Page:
One criticism that she finds intolerable is that she is actively promoting casual sex.
“A lot of people have accused me of promoting promiscuity. What I’m actually promoting is freedom of sexual expression – the liberation to express yourself sexually however you choose without fear of judgment or labelling,” she says.
What Margolis is pushing for is greater communication about sex to help liberate Britain from its “outdated views”.
“For example, women need sex just as much as men, and men need and seek love just as much as women. But it’s still entirely unacceptable for either of them to admit that openly in society, and that needs to change.”
She attributes such stigmas to the fact that sex today is treated as a commodity.
“Thanks to men’s magazines, women are seen as sexual objects, while in women’s magazines, articles focus on ‘How to please the man and look pretty’, and not on how a woman can find her own pleasure or self-worth.”
SEX EDUCATION GIVES YOUNG PEOPLE A CHANCE
If Britain wants to reduce its teenage pregnancy rate, politicians would do well to listen to Margolis.
“Study after study shows that the more communication provided about sex to young people, the less likely they are to have sex.”
She – along with sexual-health charity Brook – is supporting the PSHE (Personal, Social, Health and Economic) Bill currently passing through parliament which aims to make sexual education mandatory in schools – a bill, she says, which will “get kids the information they need and deserve”.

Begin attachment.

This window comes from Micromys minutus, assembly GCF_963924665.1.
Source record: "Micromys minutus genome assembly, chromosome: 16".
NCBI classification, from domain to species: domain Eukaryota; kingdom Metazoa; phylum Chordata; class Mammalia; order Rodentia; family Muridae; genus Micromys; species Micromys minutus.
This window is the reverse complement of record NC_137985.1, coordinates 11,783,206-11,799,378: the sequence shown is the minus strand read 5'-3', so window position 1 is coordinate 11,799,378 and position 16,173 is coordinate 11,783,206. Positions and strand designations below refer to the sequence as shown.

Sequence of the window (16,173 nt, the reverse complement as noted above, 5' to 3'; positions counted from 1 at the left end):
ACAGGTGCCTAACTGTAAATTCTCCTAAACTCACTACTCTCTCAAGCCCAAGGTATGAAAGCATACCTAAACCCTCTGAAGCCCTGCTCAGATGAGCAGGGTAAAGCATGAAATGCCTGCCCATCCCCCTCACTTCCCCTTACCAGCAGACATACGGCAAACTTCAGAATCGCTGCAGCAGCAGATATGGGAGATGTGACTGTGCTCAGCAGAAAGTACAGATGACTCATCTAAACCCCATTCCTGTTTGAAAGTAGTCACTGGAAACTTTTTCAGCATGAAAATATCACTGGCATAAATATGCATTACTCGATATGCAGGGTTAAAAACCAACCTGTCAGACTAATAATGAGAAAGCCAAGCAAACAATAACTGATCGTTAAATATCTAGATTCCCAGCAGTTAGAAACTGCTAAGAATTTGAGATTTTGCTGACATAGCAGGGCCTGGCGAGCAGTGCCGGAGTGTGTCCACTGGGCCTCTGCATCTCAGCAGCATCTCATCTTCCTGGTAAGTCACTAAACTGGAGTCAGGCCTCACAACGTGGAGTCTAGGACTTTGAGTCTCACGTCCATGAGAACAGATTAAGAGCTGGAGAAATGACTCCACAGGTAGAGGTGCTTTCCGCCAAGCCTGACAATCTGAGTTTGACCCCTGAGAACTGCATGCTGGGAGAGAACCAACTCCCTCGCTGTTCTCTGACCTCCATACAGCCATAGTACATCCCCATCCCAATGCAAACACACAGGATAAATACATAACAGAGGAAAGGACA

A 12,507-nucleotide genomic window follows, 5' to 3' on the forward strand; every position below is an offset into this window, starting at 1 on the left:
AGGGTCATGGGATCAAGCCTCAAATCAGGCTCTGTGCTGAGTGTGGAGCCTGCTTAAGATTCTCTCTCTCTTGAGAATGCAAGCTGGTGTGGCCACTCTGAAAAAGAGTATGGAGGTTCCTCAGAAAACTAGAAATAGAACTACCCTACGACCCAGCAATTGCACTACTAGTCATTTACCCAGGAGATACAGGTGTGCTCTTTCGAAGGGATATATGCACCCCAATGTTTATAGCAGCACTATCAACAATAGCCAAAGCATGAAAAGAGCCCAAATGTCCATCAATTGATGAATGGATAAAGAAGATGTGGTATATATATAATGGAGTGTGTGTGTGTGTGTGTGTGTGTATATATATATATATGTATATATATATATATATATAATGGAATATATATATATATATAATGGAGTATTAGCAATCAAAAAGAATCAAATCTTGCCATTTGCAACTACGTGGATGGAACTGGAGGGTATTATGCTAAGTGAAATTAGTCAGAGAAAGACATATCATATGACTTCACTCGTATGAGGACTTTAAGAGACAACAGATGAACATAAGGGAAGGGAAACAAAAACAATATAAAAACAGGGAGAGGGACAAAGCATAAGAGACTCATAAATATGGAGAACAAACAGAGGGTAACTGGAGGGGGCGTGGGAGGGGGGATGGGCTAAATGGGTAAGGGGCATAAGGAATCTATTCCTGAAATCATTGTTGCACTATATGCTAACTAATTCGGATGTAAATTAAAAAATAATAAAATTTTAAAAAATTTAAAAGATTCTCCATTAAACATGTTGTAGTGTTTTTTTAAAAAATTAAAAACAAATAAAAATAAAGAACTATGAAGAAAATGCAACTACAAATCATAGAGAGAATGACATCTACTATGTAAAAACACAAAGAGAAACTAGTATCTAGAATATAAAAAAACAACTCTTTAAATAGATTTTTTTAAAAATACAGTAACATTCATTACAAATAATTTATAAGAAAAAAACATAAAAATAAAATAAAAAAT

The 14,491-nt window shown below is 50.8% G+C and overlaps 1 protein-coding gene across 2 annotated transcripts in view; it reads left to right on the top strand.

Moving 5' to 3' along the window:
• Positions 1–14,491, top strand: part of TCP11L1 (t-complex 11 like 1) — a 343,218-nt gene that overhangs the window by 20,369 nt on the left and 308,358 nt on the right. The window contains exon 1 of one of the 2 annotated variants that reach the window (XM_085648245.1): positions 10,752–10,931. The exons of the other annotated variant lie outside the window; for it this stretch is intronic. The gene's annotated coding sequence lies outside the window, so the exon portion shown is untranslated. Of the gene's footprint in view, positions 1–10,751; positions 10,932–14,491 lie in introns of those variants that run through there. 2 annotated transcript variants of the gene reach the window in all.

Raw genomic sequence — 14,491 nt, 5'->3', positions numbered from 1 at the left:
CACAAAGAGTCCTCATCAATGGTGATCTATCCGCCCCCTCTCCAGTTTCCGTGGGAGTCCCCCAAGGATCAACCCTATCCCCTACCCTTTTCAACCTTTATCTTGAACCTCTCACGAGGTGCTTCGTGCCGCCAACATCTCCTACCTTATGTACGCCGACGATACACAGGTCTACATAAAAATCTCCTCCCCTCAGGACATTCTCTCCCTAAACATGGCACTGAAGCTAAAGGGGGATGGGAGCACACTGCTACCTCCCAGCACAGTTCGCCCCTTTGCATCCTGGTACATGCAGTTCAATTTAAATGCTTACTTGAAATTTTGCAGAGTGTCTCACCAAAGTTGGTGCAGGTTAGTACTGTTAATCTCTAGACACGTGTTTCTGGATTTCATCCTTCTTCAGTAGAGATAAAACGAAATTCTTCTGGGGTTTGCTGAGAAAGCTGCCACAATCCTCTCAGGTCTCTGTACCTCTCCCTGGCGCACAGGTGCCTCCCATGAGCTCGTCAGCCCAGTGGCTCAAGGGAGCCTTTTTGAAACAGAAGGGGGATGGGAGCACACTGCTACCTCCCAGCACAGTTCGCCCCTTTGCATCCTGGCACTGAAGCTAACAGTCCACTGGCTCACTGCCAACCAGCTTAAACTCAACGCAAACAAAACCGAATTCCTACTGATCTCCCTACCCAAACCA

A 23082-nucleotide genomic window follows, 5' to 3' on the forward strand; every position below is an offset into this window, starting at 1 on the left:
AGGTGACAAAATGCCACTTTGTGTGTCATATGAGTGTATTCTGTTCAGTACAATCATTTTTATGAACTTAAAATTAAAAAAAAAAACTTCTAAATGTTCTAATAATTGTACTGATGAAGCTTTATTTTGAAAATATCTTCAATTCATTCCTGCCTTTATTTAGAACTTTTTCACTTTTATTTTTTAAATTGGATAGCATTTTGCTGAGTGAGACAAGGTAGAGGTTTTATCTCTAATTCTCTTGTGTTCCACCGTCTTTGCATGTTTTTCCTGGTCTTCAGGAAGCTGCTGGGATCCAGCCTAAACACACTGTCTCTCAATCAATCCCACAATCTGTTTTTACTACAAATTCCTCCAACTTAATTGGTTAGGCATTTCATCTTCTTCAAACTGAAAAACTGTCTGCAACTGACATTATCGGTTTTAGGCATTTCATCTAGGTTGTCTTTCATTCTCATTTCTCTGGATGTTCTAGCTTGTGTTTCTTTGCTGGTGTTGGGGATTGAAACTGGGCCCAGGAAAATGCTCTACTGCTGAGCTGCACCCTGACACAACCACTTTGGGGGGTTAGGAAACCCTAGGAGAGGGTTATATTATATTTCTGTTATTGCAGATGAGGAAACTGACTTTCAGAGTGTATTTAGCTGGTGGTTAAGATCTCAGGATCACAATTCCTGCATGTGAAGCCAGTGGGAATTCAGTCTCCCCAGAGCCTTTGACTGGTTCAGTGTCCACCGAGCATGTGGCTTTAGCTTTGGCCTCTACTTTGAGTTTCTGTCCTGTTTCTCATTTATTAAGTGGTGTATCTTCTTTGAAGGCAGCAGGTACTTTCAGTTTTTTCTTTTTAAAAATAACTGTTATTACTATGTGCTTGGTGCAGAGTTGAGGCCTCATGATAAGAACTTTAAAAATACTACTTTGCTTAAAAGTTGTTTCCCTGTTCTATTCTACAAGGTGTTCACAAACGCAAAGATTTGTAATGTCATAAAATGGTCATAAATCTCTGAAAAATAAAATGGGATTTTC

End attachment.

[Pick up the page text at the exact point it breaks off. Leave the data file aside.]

Brook’s national director, Simon Blake, agrees.
“Young people need to receive good-quality sex and relationships education to equip them with the information and skills they need to form healthy and positive sexual relationships, and delay having sex until they are ready.
“Making PSHE education statutory through the Children, Schools and Families Bill will mean that all children and young people will receive the education and information they are entitled to.”
But good sexual health also needs to be taught at home, says Margolis, whose parents first gave her condoms aged 13.
“They didn’t want me to use them. They just wanted me to be safe.
“But because I was informed about sex, I made the decision to wait until I was in love – and was consequently the last one of all my friends to lose my virginity.”
Research shows that children whose parents talk to them openly and honestly about sex and relationships have sex later and are more likely to use contraception when they do become sexually active.
With a blog read mostly by 18 to 35-year-olds, Margolis is proud of the fact that she has so many young readers talking to each other about sex on her own site.
“It’s great that they’re communicating with one another, talking about things, breaking stereotypes.
“Only by challenging such social conditioning can we encourage dialogue and get people thinking differently.”
And while the media (and some readers) have disregarded Margolis as a “sex addict”, the blogger says she has a “healthy attitude” to sex that borders more on obsession.
“I think we should all be more obsessed with sex,” she says.
“We should all be looking at how we view and portray sex and what imagery we’re providing young people, and what role models they’re looking up to to develop their own sexuality. We need to give them the right basis to start formulating their lives.”